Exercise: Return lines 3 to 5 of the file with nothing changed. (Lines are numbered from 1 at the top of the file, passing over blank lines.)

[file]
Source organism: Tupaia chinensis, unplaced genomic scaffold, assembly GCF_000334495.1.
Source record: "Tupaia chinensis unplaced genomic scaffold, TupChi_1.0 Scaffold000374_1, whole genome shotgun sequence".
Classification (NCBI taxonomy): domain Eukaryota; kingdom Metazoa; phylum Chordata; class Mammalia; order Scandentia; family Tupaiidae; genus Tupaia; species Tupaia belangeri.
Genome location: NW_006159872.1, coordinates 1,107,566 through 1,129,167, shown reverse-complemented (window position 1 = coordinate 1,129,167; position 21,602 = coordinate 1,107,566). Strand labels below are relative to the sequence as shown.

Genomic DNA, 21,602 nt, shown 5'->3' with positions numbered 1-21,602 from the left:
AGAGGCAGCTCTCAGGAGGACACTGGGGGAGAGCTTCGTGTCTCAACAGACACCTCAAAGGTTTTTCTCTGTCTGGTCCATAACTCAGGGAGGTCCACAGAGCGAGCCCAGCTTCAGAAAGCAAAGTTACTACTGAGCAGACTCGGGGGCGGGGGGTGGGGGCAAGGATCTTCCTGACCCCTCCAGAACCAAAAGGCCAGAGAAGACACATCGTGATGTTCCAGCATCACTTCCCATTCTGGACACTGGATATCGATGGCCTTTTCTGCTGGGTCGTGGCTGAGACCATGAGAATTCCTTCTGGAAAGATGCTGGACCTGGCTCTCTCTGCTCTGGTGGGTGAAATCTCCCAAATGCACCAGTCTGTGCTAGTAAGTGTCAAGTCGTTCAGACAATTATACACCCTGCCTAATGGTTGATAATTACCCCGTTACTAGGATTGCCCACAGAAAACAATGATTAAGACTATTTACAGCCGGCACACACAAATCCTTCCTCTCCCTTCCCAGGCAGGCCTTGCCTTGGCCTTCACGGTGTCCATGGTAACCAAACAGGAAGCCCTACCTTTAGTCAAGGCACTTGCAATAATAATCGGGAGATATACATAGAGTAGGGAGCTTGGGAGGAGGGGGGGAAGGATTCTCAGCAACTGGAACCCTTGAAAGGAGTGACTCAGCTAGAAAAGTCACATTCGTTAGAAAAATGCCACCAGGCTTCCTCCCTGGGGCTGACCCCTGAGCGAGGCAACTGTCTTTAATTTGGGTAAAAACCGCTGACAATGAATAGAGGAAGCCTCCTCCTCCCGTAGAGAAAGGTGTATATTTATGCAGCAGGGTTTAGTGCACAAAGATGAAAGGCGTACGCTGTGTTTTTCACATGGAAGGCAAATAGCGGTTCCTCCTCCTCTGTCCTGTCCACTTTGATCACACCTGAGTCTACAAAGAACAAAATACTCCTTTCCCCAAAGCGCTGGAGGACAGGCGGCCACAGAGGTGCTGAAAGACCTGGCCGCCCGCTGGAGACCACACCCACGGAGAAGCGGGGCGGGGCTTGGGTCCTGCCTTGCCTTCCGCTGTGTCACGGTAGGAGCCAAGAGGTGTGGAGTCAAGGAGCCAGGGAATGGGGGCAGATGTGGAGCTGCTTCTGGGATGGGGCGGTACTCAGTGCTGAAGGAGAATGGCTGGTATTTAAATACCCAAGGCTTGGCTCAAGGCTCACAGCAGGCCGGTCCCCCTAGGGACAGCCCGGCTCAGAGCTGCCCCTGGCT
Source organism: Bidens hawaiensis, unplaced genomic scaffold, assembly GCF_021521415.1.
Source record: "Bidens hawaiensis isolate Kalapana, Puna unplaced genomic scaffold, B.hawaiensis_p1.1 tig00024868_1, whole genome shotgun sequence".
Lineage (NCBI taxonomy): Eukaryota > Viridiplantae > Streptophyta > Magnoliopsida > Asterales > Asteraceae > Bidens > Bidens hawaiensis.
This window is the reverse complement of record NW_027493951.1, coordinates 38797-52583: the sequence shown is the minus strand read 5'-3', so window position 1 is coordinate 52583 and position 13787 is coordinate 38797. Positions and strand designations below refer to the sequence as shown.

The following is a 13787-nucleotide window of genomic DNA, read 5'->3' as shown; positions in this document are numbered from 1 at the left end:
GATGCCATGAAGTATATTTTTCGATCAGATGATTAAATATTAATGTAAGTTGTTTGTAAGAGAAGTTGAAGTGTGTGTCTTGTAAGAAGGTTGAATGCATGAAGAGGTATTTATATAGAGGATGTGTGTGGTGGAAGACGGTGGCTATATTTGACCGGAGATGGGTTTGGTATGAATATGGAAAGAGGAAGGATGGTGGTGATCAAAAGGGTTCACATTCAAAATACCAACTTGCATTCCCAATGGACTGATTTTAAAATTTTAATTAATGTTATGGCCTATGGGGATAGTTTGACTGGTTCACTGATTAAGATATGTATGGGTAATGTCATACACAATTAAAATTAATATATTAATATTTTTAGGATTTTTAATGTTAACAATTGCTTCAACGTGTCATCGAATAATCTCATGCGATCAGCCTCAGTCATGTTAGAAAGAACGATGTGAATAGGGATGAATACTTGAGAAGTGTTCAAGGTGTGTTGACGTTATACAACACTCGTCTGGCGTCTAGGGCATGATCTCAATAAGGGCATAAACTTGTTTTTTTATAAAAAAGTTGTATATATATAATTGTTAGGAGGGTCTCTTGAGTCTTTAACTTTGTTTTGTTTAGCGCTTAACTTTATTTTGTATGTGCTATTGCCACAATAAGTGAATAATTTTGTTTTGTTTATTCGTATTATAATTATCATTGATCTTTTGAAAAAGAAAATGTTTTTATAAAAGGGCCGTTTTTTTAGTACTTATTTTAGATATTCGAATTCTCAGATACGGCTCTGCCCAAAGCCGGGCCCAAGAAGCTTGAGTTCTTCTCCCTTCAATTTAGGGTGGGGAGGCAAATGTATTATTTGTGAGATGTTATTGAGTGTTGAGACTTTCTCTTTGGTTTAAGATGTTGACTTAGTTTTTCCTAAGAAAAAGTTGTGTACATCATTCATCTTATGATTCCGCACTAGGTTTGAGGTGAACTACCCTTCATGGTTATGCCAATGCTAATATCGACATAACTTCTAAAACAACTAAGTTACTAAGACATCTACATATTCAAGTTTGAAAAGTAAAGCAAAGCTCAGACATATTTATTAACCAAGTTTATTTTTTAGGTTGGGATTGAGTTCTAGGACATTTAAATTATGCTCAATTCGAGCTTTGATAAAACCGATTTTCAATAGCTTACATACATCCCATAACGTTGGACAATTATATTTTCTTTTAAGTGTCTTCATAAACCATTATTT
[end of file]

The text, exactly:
Classification (NCBI taxonomy): domain Eukaryota; kingdom Metazoa; phylum Chordata; class Mammalia; order Scandentia; family Tupaiidae; genus Tupaia; species Tupaia belangeri.
Genome location: NW_006159872.1, coordinates 1,107,566 through 1,129,167, shown reverse-complemented (window position 1 = coordinate 1,129,167; position 21,602 = coordinate 1,107,566). Strand labels below are relative to the sequence as shown.

Genomic DNA, 21,602 nt, shown 5'->3' with positions numbered 1-21,602 from the left: